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As everything in the world, concrete also has a lifespan and it wears out over time. Imperfections forms when the concrete hardens or sinks into the ground. Pouring fresh concrete over the existing concrete is a common way to level out old slabs and patch damage.
Steps Involved in Pouring Concrete over Existing Concrete Slab
Step 1: Cleaning Old Concrete Surface
Sweeping dirt’s debris over the existing concrete slab will allow bonding to take place. This includes removing sand, dead leaves, and gravel. One of the best tools that can be clean all the debris out of crack is a stiff-bristle broom.
This cleanliness needs to be done thoroughly, it’s recommended to use pressure washer so that the hidden debris. Another way to achieve great cleanliness is by using liquid detergent or degreaser when washing the area, to remove stubborn spots.
We have cleaners meant for concrete use, one needs to scrub spot that proves difficult with it. The last step when cleaning is to make the surface wet.
Step 2: Setting Up Slab Perimeter
Measure the perimeter of the area to pour the concrete over the existing slab. Depending upon the requirement of the preferred use of the slab and the loads coming upon the slab. The thickness of the slab is designed. The measurements acquired can then be used to estimate the amount of concrete required.
The braces are installed around the area to be filled with concrete usually made of wood. It must be ensured that the braces are evenly spread which is can be done by running a bubble or string. For the thick concrete slab, a wire-mesh is needed on the braces to provide strength.
Step 3: Pouring a Primer Coat
The mixture of water and cement is made in slurry and spread over the existing slab to form a bonding coat between the old and new concrete to be laid. The standard mixture is 1:7 of water to cement.
Step 4: Pouring of Concrete
Fine sand or crushed stone is preferred for small thickness concrete and coarse aggregate is used for concrete of higher thickness. The mixture of aggregate and cement is mixed and poured it all into the existing concrete. Hand trowel or a paver is used to spread the concrete evenly by pressing it hard.
A bonding adhesive is used in the concrete to ensure that the new concrete stick existing concrete successfully. To protect the new-laid concrete from wearing out soon, a protective layer is applied by using curing compound and sprayed it all over the surface which usually takes seven days to cure.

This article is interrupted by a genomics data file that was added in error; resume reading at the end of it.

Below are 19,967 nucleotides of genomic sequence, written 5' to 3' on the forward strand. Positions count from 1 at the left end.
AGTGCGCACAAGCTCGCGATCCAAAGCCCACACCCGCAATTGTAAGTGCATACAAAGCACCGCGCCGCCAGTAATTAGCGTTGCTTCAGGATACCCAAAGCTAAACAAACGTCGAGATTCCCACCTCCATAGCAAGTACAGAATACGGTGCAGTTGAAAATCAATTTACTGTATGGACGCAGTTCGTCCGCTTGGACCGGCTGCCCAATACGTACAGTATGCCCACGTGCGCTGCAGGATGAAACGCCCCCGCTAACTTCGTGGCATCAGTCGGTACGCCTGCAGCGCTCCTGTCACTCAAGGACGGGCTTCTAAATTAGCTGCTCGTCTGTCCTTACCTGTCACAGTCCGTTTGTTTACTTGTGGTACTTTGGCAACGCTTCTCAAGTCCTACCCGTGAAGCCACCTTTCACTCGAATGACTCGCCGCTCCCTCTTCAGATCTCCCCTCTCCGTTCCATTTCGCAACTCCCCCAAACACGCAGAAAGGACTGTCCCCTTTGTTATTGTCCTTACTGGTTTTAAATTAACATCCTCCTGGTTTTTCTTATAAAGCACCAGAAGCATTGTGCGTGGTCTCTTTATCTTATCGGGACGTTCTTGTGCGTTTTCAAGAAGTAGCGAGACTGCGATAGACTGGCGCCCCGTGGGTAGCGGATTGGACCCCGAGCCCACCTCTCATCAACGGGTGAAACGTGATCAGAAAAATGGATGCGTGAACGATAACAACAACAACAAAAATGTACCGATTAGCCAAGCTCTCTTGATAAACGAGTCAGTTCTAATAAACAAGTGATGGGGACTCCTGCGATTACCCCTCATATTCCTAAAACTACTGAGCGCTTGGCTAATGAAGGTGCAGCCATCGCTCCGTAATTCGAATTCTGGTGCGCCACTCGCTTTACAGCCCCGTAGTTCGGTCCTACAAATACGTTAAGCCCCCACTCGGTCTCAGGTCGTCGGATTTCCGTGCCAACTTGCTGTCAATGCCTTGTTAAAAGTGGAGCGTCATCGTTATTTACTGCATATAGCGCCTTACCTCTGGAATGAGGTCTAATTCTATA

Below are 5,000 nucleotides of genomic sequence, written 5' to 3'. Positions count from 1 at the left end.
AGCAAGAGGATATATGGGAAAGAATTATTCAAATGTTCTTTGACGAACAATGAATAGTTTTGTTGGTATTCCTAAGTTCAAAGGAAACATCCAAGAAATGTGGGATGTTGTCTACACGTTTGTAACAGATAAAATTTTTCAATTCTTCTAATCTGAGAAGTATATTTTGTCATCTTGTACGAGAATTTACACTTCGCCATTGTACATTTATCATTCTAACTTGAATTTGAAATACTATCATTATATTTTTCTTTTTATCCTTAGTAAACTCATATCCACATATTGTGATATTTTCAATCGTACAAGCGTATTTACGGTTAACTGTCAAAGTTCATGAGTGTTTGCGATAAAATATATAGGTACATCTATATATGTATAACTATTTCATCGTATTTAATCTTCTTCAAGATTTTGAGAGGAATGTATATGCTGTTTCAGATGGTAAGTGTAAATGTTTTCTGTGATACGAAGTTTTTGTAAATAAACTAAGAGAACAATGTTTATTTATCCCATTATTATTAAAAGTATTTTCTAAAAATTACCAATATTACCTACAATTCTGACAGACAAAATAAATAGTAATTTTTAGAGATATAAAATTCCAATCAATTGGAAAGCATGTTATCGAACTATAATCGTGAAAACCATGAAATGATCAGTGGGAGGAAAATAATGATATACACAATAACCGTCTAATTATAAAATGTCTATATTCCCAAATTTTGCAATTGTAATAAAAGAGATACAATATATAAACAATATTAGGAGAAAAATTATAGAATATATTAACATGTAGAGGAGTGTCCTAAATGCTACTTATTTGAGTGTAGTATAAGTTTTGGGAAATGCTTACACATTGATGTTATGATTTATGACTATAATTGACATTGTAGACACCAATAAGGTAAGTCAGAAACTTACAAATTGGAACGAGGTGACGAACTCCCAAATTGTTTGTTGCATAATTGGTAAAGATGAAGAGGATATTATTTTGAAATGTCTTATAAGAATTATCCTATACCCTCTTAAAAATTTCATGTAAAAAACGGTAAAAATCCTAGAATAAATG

Disadvantages of pouring new concrete over existing concrete.
1. Raises the Level
Pouring a new layer of concrete over an existing walkway, patio or porch will raise the level by several inches. If the slab runs up to a door, the raised surface may not provide the necessary clearance for the door to open.
For a walkway, raising the level by several inches can throw off its alignment with the driveway, steps or another structure. Adding a slight ramp from the driveway to the raised surface helps eliminate a trip hazard and keep debris from collecting in the corner.
2. Fewer Years of Service
A well-poured concrete slab with a deep, sturdy foundation can last for 30 to 40 years. Pouring concrete over old concrete instead of directly over a new gravel foundation limits your ability to maximize the slab's lifespan.
The condition of the existing slab is the primary factor that determines how long the new concrete will last. If the foundation beneath the slab is not sound, the new concrete could sink or develop deep potholes.
If new concrete binds to the existing slab, cracks are inevitable. Keeping the new concrete from binding to the existing slab helps prevent new damage from forming and any damage in the old slab from spreading to the new one.
It also allows both slabs the flexibility to shrink and expand when temperatures fluctuate. One straightforward method to prevent the slabs from bonding is to lay plastic, sand or other durable material between the two layers.
While pavers, stones and other types of paving materials offer a more decorative look, concrete is valued for its strength and low maintenance. A slab poured over an existing slab is more vulnerable to frost heave damage and cracks.
Patch damages as soon as they develop to prevent them from spreading, and seal the new layer with a deep penetrating sealer to prevent water damage. If you notice long, deep cracks, have a professional evaluate the damage to determine if there's a structural problem.